Hannah Eats Everything. But lately, I don’t. My discomfort with the idea of eating meat has been around since college. At first, it was conveniently limited to discomfort with eating specifically the kinds of meat I already didn’t like (steak, chicken in any preparation other than fried, anything tough and sinewy, too much meat at one time, like in a chop), but it has been growing and getting a bit out of hand.
Trying to minimize my meat consumption started by not cooking it at home, which then became also not eating it when it was convenient/crappy, like free pizza at work, which turned into its current incarnation: not eating it unless A) it’s a rare opportunity to try a unique dish, B) I have it on good authority it’s going to be transcendent, or C) a friend or their grandma or something gives it to me and then stands there expectantly.
What I didn’t expect was that this stage was also where my tastebuds stopped being within my control. They started balking at certain meats, tasting something offensively gamy, like a subtle wet dog smell, where before they might have luxuriated in marrow, intestines, or liver. For example, the other day I couldn’t finish a bowl of Phnom Penh noodle soup because it was too liver-y. Too liver-y! For me! I used to order larb made of liver at North Hollywood Thai restaurants. I had a fridge full of Trader Joe’s truffle mousse pate. I mean, I judged Phnom Penh noodle restaurants on their ability to stand up against soup gentrification by using the ‘icky parts’ of the pig despite casual tourists’ squicked-outedness. And now I was pushing the liver down into the depths of the soup, hidden under the noodles, so I wouldn’t have to face the shame of my traitorous tastebuds.
I’m afraid to try pate, a former favorite. Popeye’s fried chicken, a guilty pleasure for years, hits my tolerance level after half a thigh. I used to eat burgers about once a month. The last time I ate one was October - and it was Korean-influenced - and I still didn’t like it. And this one pains me most: when my family follows my grandma’s recipe for essig-fleisch, it tastes like tomatoey straw with this unmistakeable farm animal smell-tang.
It shouldn’t pain me at all, or shame me, or even surprise me. I support eliminating factory farming, and would be happy to pay the inflated price for humanely killed meat. I believe we should cut meat consumption to a fraction of what it is now - that the worldwide trend toward increased meat consumption is the wrong direction. I believe animal flesh is something that should be consumed mindfully, with thoughts towards the sacrifice involved. I have wished out loud after watching some horrific factory farm video or reading “Eating Animals” or “Animal Liberation” that my body didn’t love and crave meat so much. Then, I’d be free to go vegetarian.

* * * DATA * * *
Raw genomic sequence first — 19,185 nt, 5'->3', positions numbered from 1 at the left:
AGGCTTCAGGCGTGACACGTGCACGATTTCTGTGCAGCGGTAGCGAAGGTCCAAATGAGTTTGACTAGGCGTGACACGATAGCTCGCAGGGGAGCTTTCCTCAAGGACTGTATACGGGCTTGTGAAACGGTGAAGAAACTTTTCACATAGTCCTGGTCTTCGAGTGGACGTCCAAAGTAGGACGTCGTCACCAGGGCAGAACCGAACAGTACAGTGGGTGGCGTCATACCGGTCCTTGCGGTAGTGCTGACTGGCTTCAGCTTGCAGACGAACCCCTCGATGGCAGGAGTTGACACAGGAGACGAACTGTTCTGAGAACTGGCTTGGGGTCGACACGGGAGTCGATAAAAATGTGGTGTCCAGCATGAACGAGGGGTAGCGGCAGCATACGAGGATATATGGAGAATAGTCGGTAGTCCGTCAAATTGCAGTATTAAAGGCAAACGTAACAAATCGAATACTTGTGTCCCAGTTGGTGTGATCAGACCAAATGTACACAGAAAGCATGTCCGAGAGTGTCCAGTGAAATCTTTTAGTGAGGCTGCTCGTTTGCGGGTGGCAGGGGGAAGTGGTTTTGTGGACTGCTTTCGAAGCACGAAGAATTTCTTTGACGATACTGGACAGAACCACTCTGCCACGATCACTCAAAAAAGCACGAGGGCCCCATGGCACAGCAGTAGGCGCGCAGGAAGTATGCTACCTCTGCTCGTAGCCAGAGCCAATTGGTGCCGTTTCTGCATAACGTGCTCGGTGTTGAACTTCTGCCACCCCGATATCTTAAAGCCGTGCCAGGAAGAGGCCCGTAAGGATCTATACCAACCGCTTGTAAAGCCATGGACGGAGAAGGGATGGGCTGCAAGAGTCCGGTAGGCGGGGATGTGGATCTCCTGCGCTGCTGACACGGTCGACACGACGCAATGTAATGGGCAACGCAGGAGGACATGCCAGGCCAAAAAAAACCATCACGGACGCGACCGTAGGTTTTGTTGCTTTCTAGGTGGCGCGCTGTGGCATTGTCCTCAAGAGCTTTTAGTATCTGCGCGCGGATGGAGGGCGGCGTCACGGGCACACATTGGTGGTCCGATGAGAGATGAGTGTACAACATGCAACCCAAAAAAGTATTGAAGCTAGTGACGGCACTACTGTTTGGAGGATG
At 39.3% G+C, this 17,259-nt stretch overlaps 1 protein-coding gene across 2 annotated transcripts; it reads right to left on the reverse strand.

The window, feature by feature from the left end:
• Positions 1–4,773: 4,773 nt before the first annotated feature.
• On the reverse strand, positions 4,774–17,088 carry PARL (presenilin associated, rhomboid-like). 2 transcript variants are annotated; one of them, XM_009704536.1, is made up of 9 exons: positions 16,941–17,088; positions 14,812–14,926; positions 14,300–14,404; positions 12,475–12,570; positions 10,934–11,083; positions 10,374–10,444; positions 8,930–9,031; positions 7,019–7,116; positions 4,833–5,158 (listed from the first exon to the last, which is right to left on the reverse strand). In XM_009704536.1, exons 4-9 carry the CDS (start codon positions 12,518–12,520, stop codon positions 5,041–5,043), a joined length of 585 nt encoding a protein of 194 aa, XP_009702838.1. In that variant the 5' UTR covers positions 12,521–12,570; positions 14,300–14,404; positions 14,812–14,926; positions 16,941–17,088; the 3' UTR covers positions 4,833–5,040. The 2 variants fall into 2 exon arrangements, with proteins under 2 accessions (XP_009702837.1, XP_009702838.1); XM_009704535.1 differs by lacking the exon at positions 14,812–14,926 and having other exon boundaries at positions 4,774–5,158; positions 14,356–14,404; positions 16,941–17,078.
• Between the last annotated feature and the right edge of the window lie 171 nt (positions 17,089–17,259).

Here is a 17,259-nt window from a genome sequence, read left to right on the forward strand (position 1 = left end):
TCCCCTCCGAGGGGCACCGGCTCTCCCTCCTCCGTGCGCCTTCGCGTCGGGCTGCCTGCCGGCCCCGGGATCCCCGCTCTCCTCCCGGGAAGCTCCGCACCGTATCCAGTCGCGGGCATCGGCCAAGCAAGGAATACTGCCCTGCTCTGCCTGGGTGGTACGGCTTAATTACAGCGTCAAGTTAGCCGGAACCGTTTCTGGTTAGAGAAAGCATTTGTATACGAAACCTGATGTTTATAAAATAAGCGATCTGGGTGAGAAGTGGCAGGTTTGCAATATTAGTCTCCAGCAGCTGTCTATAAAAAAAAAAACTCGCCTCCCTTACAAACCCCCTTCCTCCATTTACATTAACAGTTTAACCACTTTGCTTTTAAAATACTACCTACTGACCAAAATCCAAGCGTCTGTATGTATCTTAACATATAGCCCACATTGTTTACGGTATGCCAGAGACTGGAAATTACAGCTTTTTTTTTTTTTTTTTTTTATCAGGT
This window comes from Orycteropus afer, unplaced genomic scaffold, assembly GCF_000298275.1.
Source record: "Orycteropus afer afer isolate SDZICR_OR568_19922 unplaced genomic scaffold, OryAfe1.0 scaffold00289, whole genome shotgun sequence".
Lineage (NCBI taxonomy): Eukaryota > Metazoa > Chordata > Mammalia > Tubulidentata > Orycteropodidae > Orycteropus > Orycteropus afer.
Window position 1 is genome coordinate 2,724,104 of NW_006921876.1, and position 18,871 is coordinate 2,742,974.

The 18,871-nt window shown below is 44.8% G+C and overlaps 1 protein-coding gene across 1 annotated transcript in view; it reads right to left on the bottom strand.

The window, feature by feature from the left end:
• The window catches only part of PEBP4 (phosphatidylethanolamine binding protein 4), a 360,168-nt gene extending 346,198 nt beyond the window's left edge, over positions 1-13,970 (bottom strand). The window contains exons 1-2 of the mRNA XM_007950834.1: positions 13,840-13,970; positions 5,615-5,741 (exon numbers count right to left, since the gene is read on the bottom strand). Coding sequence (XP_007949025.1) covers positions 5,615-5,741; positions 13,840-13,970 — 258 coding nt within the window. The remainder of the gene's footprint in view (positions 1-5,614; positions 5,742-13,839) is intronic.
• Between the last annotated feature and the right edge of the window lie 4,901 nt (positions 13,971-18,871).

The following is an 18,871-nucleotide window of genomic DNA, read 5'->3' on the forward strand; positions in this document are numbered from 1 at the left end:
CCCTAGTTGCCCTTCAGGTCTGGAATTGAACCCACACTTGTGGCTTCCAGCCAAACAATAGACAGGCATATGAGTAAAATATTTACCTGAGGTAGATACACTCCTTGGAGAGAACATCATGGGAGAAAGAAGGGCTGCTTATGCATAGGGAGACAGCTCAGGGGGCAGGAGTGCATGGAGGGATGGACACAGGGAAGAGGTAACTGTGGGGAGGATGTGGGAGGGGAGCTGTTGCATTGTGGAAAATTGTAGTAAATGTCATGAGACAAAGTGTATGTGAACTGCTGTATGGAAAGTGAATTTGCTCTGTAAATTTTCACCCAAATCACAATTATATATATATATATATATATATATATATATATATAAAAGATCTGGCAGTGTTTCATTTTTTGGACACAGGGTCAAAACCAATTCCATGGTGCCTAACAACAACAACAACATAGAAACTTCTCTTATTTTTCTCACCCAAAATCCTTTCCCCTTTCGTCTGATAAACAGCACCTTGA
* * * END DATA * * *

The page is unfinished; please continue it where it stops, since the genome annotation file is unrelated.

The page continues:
And now, it doesn’t. I am free(er) to go vegetarian.
I am, half-under my control and half-not, moving that way. I still eat seafood with abandon (or, abandon if it falls under my A/B/C three-stage rules above). For some reason, few seafood items have yet inspired even slight revulsion in me (exceptions: stingrays, which have the effect of a ropy combination of tuna and steak). But the proportion of mammal/bird meat in my diet is rapidly shrinking.
It pains me, I guess, because this blog is nothing if not a shrine to novelty. Newness is more important than quality, goodness, complexity, authenticity, or any other measure I might otherwise choose to rate food. And along with newness comes openness to experience, that Big Five Personality scale item that I choose mainly to apply to food experiences. How can I remain fully open, or claim allegiance to novelty, when there are now things towards which I hold prejudice? Not just "hey, I've tried this thing and don't really like it" prejudice, but moral prejudice?
I will try to keep writing regardless, perhaps pointing my spotlight at more fish-and-veggie-centric experiences, as I figure this out - but the unease remains.
It's kind of funny when you take a step back - I'm scared to be a vegetarian!